Saturday, November 3, 2007

To The Lighthouse - Virginia Woolf

Title: To the Lighthouse
Author: Virginia Woolf
Country: British
Year: 1927
Rating: A-
Pages: 310

First sentence:
"Yes, of course, if it's fine tomorrow," said Mrs. Ramsey.

Short summary:
This novel takes place in three parts taking place at the summer home of an English family, the Ramseys, in the Hebrides. The first part takes place over one afternoon and evening; the second spans ten years in which the home is left unoccupied; and the third part is a morning after the ten years in which some of the original characters return to the Ramsey's summer home.

Is this for a challenge? I decided to substitute this novel for Orlando by Virginia Woolf in the TBR challenge. Both have been on my bookshelf for a very long time. I also read it for the Seconds challenge.

What I thought: Virginia Woolf is not an easy read. But she is a delight. To the Lighthouse is written in a similar stream-of-consciousness style as Mrs Dalloway (reviewed here). However, Mrs Dalloway is mostly all about Clarissa: her relation to others, and others' (servants, family, friends) in relation to her. To the Lighthouse is more a story of the interrelationships amongst a group of people, and delves into the psychology of imagination and emotion from a variety of perspectives (albeit, some of the characters are not very interesting). It is not a novel to be read for its plot. The main focus of the story is on the inner workings of the people we meet. The third section of the novel seems to drift about, and I am left wondering if this is an unintentional weakness, or a hidden purpose that shows how things can fall apart.

It may help to have a broader knowledge of Virginia Woolf's work and career, to begin to capture and understand the larger artistic aims of this novel. As I discovered with Mrs Dalloway, Woolf's novels are best enjoyed at a leisurely pace. It is another book that I hope to come back to again someday.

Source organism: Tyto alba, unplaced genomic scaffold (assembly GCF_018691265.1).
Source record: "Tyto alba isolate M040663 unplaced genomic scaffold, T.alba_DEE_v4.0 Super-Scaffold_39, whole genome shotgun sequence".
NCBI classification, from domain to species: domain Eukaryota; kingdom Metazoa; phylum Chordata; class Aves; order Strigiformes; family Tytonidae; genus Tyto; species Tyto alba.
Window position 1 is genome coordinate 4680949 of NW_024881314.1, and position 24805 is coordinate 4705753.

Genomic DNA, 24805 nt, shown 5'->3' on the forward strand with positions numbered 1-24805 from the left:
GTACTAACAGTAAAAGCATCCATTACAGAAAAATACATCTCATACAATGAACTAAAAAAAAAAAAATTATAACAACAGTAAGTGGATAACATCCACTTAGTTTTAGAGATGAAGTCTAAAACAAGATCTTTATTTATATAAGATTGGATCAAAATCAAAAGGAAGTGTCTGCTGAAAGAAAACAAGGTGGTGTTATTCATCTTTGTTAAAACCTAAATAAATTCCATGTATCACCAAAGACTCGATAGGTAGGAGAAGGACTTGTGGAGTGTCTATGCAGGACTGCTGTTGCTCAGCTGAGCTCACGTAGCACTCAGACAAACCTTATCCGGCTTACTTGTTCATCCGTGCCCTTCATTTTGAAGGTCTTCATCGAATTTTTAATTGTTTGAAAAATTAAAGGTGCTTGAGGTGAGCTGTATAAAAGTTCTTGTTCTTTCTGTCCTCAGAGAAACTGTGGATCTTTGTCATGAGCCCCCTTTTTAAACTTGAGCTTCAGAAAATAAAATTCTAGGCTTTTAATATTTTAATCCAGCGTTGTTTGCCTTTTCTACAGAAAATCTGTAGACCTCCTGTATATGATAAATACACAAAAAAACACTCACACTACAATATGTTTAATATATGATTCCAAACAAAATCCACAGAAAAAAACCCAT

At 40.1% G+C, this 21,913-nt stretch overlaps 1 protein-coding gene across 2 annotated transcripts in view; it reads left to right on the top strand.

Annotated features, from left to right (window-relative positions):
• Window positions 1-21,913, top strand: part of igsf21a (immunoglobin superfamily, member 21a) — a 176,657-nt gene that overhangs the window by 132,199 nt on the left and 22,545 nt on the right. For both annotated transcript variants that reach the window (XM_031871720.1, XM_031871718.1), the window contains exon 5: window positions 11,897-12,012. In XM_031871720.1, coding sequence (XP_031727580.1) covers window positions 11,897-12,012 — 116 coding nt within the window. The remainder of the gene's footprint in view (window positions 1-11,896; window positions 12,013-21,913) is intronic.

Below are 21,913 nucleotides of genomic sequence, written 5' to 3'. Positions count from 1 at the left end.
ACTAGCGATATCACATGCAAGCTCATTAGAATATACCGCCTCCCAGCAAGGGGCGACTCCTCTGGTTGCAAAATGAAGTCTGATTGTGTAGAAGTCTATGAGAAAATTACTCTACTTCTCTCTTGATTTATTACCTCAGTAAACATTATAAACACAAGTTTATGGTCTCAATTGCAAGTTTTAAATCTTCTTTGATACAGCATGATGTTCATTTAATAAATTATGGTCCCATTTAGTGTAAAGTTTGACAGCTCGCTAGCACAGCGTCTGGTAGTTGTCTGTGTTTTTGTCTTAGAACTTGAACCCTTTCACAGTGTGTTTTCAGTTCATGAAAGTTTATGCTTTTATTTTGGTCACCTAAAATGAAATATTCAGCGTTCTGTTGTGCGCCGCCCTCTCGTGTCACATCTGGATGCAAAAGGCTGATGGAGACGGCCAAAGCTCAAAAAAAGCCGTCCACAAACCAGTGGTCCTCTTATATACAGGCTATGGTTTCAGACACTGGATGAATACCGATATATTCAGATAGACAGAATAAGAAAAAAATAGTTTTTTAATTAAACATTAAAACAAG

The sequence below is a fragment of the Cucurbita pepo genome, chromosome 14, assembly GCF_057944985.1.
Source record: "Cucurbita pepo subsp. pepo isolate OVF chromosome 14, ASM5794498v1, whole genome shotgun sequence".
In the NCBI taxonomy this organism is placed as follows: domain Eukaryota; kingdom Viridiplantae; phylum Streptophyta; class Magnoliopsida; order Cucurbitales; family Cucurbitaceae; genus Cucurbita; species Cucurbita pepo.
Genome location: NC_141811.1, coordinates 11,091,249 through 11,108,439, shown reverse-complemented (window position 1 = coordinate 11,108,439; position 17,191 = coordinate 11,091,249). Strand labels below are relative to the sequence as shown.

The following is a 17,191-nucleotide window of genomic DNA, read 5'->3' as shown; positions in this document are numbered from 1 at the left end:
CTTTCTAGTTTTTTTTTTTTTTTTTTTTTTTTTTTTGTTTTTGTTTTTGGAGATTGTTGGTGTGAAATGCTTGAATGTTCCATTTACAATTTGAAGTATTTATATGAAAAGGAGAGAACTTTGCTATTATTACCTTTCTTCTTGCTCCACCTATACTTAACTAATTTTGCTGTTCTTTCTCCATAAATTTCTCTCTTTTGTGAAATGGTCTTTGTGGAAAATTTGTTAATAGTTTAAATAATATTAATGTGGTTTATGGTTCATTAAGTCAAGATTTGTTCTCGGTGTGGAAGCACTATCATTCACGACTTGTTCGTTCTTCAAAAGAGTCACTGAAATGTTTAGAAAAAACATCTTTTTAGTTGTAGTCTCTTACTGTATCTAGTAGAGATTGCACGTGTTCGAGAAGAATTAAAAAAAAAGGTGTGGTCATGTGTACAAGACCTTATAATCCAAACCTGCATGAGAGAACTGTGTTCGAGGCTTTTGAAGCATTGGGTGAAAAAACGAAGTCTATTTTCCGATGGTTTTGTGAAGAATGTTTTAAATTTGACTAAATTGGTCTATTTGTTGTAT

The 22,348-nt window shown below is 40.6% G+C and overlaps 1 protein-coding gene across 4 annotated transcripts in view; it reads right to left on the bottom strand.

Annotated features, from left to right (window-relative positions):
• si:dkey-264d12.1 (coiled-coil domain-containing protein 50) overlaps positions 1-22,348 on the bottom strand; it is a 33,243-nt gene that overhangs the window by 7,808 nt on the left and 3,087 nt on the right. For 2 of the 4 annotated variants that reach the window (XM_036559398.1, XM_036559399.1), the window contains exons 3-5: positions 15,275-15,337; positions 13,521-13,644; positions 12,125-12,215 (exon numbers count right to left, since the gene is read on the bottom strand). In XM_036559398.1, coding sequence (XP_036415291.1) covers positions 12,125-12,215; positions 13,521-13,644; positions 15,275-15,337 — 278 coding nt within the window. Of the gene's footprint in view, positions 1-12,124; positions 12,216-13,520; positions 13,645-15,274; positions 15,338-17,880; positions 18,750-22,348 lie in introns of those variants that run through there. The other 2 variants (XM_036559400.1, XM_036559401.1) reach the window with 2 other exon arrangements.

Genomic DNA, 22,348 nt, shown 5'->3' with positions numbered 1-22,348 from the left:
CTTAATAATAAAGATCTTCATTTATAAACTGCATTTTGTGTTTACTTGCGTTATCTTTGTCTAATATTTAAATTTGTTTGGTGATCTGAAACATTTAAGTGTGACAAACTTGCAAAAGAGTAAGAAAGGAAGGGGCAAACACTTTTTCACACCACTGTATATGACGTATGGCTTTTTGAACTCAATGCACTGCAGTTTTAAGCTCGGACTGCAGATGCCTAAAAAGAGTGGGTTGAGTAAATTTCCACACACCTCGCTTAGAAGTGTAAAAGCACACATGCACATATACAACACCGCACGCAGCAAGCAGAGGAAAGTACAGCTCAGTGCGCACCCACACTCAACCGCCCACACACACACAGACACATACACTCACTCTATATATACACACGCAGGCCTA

No, she said, she did not want a pear. Indeed she had been keeping guard over the dish of fruit (without realizing it) jealously, hoping that nobody would touch it. Her eyes had been going in and out among the curves and shadows of the fruit, among the rich purples of the lowland grapes, then over the horny ridge of the shell, putting a yellow against a purple, a curved shape against a round shape, without knowing why she did it, or why, every time she did it, she felt more and more serene; until, oh, what a pity that they should do it--a hand reached out, took a pear, and spoilt the whole thing. (p.163)


Stephanie said...

I have never read any Virginia Wolfe. One of these days, I need to rectify that!!

Nice review!

Nyssaneala said...

stephanie - I only started reading Virginia Woolf novels earlier this year (I have read some of her essays, her non-fic is also great). It's never too late!

Jeane said...

That passage you quoted about the pears was lovely; I will certainly have to read Wolfe.

Dewey said...

I have several of Woolf's books on TBR Mountain for rereads. The only one I've read recently enough to really feel familiar with it is Mrs Dalloway.

That passage is such a gorgeous portrayal of someone who is extremely visually observant in ways most people aren't. Is that why you picked it? Do you notice the beauty in those sort of small details yourself?

Nyssaneala said...

jeane - Thanks, the imagery in that quote really struck me as exquisite.

dewey - I wish! Unfortunately my powers of artistic observation are a bit lacking. That's probably why I like the passage so much, I wish I could notice things like that. :)

Eva said...

I'm a big fan of Woolf, but I haven't read this one yet. Next on the list. :) I loved Orlando, as well as The Waves. I enjoyed Mrs. Dalloway as well, but not as much. Earlier this year, I read Hermione Lee's bio of Woolf, and it was a delight. I think it took me about three months to read, because I wanted to make sure I spread it out as long as possible!

Nyssaneala said...

eva - I haven't read Orlando or the Waves, so I'm not sure how them compare. I did like Mrs Dalloway a little bit better, it's a book I still ponder on occasion.

I would really like to read Lee's biography of Woolf, I'm glad to here you really enjoyed it!

iliana said...

I loved Mrs. Dalloway but for some reason I feel very hesitant to read another Woolf. I think it's because I know it won't be an "easy" read. Maybe I should add her to my list of books for the Living Dangerously Challenge. If I do, I may add this title.

Literary Feline said...

I've heard quite a bit about this book in recent months and would definitely like to read it. Thank you for your great review!

Nyssaneala said...

iliana - I think Woolf would be a great choice for the Living Dangerously challenge! I'll be participating in that one too, I just haven't posted about it yet.

wendy - I think it would make a great discussion book, but it doesn't quite fit with any of the online book groups I am active in.

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